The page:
Workplace noise isn’t just annoying. Thousands of workers suffer permanent impairment of their hearing every year. In 2009 alone, the Bureau of Labor Statistics reported more than twenty thousand cases of hearing loss.
And much of it is preventable. Changes on the factory or warehouse floor and on construction sites can have a major impact on helping workers keep their hearing intact. Educating employees on the importance of wearing hearing protection (via a thoroughgoing health and safety plan) can protect their ears from the effect of loud noise.
What’s Your Health and Safety Plan for Hearing Protection?
Most of us have had occasional ringing or a stuffed feeling in our ears. This is temporary and usually the result of exposure to a short period to loud noise. But if you are around loud noises constantly during the workday, the effect is cumulative.
Called noise induced hearing loss, or NHL, the result is a gradual loss in hearing, and a progressive loss of sensitivity to higher frequencies. Sadly, hearing loss of this type is not helped by hearing aids or surgery, unlike other causes of hearing impairment.
What Causes the Loss?
Dangerous noise comes from a range of industrial or construction equipment. Basically, equipment causes damage when its noise level exceeds 85 decibels.
This can include everything from sounds far away like a jet engine or at an intermediate distance like a lawn mower. Devices that deliver sound directly next to the ear like MP3s and other listening devices are also a significant problem.
Common noise polluters include power boats, revving engines of all types, factory equipment, power tools, pneumatic tools, guns and loud musical instruments. Again, your health and safety plan must accommodate these (and other) sorts of noise sources.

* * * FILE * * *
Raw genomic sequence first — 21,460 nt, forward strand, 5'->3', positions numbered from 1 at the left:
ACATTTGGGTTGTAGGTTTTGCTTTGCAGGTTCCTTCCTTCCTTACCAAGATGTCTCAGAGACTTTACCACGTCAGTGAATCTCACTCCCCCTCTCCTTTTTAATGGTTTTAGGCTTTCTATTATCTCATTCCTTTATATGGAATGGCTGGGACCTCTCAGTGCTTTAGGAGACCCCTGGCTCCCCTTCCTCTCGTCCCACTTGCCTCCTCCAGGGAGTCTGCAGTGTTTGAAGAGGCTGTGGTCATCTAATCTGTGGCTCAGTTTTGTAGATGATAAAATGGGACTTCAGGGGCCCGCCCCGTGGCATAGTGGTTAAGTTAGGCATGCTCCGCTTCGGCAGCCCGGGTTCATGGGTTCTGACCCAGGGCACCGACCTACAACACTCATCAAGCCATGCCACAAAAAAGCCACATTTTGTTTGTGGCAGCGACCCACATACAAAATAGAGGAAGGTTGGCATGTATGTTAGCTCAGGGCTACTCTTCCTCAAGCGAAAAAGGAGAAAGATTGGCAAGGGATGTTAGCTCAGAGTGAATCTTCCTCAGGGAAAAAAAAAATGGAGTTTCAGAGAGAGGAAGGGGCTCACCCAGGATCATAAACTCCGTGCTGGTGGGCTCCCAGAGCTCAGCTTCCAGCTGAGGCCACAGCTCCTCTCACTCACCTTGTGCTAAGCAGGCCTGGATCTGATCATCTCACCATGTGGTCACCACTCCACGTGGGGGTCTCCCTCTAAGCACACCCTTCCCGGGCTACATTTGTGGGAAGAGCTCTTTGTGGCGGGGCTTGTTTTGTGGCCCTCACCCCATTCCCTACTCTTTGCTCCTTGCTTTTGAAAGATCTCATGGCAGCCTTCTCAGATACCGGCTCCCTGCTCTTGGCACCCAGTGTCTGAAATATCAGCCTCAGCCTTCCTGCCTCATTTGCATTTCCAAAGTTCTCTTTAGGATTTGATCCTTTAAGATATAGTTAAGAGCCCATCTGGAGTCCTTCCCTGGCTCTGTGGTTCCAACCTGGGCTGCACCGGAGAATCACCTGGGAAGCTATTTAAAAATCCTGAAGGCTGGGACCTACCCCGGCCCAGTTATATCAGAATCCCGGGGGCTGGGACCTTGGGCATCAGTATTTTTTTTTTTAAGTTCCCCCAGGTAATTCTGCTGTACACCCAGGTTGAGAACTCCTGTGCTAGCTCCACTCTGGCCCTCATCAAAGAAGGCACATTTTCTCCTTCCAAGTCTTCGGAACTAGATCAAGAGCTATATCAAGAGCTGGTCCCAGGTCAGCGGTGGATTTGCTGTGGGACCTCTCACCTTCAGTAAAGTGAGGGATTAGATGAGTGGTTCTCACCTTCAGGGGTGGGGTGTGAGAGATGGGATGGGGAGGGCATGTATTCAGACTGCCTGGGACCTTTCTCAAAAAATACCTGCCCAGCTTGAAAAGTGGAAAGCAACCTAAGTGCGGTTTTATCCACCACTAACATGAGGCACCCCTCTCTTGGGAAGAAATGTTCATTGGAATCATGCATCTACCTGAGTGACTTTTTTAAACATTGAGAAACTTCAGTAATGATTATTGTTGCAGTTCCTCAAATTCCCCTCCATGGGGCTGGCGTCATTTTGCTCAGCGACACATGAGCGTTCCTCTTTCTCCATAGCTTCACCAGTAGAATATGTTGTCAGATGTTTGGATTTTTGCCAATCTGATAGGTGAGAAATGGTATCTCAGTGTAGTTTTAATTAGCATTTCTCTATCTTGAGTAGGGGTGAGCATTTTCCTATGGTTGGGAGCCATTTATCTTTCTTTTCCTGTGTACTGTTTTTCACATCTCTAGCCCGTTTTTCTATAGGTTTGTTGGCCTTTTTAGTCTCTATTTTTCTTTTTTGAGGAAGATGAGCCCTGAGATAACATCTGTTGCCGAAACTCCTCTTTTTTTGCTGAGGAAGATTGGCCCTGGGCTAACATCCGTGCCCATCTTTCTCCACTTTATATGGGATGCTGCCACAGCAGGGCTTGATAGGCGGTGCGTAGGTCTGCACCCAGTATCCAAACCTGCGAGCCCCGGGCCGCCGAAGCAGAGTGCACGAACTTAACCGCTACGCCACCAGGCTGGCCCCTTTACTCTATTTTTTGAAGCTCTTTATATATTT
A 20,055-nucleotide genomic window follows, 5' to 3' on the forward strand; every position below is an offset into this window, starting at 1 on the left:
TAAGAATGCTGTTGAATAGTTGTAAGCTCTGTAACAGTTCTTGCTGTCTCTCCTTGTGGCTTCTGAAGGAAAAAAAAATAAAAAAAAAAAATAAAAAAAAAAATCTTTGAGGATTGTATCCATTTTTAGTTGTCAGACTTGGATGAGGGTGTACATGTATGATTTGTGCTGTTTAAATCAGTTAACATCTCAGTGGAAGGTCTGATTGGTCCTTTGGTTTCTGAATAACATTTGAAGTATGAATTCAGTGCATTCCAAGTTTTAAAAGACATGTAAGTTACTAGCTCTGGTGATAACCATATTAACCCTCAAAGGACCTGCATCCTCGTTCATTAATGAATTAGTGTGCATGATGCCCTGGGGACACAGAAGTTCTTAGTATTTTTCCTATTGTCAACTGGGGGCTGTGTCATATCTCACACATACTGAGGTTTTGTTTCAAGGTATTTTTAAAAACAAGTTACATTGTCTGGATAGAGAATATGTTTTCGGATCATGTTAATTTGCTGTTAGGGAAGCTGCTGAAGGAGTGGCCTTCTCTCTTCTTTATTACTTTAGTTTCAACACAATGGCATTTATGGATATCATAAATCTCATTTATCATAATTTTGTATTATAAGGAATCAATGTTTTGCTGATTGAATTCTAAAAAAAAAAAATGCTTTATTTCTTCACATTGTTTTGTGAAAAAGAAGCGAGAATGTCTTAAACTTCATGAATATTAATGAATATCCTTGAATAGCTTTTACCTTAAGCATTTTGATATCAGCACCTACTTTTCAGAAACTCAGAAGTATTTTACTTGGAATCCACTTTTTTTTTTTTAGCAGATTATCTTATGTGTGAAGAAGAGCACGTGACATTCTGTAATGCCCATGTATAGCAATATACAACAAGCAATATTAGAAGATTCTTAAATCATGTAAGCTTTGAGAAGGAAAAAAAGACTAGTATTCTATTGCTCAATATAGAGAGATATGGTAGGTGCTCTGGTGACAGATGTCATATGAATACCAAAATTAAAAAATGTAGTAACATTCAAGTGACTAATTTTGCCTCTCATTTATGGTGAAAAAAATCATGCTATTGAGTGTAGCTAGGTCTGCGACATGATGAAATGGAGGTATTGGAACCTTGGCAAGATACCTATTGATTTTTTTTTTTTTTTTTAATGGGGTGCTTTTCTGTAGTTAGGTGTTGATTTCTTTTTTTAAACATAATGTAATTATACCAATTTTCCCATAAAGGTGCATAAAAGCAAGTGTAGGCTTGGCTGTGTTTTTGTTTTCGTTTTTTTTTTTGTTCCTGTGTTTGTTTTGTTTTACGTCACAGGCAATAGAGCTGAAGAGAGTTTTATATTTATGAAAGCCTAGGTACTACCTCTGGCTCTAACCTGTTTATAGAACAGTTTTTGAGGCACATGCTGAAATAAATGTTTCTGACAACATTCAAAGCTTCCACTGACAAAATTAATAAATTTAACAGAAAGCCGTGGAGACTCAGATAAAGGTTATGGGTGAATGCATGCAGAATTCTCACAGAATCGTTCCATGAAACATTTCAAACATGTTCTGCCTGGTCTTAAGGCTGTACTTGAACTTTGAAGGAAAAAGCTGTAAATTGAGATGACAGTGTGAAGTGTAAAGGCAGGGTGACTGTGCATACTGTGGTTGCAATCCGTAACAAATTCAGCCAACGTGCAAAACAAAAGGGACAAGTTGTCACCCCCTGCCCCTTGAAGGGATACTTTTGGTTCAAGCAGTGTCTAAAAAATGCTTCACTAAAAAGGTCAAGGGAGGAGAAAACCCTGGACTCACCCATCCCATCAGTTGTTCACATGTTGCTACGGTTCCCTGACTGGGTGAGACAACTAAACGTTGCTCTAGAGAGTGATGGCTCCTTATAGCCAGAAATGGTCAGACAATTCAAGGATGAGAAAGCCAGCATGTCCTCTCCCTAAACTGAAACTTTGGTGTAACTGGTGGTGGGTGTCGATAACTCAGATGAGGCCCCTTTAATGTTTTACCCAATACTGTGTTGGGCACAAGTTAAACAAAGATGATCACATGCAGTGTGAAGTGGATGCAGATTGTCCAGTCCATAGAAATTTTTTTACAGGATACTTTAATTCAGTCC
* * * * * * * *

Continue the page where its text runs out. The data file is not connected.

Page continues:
Who Is At Risk?
Most people think of factory and construction workers as the groups that are at highest risk for hearing loss. But a number of other jobs are equally dangerous.
Musicians routinely suffer from on-the-job equipment loudness. In fact, according to German researchers, working musicians head the list of those who suffer from hearing loss. It is a serious matter to musicians like Neil Young, Phil Collins, Eric Clapton and Will.I.Am. Even Beethoven went deaf!
Other occupations include firefighters and police, miners, people in the military and, surprisingly, farmers. Even office workers who work in crowded buildings are at risk, especially when the risk is not identified by their company’s health and safety plan.
Preventing the Problem
Equipment that is well maintained usually produces less noise. Mufflers can be added to cushion the sound at the source. Big machinery can sometimes be enclosed to lessen the noise that emerges.
Hearing protective devices, called HPD, are mandated on most work sites where noise is a factor. A well developed health and safety plan can specify the most effective types of HPD for each work environment since each HPD has an official noise reduction rating based on laboratory testing.
It is essential to wear the HPD correctly to get the best protection. It is also essential to wear them. It is commonplace for workers to feel HPD’s are a nuisance and not necessary for occasional use. However, since the effects of noise are cumulative, HPDs should be worn every time a worker is in a loud environment.
A sound health and safety plan routinely includes information about HPDs, how to wear them correctly, and why they are essential to prevent hearing loss. Educating workers is the first step to getting them to wear hearing protection.
HPDs come in a range of designs and sizes. Some of the most common are:
- disposable or reusable plugs
- sound isolating earphones
- earmuff headphones
- headsets made for this purpose
- musician earplugs
- custom models that fit in the ear
Hearing loss from loud noise in the workplace can sneak up on an employee. Companies need to stay on top of new ways to limit the amount of noise associated with people doing their jobs. It is essential that each worker be educated about the dangers, fitted with protective gear, and shown how to use it properly.
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